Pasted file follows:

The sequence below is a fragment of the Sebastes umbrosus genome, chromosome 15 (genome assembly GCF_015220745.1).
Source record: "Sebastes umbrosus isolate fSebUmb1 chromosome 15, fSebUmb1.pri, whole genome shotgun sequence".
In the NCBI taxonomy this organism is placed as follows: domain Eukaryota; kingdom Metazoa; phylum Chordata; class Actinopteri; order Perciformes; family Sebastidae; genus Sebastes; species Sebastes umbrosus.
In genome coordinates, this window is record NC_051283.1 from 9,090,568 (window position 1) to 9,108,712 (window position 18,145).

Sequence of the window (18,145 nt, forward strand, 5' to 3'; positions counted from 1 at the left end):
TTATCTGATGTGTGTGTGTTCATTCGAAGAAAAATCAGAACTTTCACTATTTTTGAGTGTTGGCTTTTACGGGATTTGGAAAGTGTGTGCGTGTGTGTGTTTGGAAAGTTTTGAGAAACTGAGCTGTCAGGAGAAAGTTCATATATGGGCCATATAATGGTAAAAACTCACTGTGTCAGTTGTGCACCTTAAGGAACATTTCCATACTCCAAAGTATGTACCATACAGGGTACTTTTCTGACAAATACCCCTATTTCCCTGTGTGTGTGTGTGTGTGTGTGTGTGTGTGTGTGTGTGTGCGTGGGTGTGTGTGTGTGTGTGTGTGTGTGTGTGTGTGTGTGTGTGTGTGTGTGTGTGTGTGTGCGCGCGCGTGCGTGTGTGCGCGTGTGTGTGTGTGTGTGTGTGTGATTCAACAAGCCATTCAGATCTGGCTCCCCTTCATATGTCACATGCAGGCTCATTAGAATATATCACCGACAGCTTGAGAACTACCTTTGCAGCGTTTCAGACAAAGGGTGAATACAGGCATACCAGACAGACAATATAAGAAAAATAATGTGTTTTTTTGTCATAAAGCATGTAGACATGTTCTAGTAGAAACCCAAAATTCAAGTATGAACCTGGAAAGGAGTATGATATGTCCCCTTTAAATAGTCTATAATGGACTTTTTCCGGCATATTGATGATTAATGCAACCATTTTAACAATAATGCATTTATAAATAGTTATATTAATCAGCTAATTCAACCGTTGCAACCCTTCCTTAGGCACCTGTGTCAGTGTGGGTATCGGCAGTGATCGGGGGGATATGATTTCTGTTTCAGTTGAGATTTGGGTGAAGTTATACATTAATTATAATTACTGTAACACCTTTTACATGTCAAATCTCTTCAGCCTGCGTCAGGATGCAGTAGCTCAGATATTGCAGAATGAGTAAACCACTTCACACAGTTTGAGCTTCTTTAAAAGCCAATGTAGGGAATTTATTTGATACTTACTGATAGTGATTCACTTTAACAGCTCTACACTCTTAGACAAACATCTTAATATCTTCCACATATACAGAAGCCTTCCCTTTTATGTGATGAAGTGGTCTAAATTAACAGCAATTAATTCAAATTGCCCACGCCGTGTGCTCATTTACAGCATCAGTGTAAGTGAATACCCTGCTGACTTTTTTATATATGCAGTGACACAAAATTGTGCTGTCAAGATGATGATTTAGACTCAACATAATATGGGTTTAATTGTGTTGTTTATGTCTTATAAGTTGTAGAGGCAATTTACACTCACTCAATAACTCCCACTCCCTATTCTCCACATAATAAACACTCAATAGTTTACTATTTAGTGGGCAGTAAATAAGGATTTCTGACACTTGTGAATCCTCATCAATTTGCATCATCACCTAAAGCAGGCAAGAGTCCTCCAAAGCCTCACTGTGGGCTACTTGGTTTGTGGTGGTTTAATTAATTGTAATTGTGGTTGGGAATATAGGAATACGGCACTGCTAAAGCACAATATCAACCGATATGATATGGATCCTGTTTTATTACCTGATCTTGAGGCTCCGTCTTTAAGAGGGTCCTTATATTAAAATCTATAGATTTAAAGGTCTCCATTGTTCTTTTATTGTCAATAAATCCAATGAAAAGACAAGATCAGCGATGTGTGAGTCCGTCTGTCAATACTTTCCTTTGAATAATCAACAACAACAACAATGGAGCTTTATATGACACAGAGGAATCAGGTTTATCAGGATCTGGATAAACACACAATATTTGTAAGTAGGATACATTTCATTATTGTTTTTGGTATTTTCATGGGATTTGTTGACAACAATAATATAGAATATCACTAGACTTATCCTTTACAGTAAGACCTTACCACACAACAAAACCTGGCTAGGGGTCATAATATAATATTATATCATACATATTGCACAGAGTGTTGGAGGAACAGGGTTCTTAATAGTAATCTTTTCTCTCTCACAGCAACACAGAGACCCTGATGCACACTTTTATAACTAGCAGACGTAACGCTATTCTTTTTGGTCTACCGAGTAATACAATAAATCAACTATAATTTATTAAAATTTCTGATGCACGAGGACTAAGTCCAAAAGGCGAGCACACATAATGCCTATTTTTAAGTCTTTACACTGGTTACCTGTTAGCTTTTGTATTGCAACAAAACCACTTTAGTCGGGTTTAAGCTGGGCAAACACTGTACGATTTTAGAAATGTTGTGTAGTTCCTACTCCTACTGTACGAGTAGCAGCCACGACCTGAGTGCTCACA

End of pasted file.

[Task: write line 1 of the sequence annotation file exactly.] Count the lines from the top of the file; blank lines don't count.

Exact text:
The sequence below is a fragment of the Sebastes umbrosus genome, chromosome 15 (genome assembly GCF_015220745.1).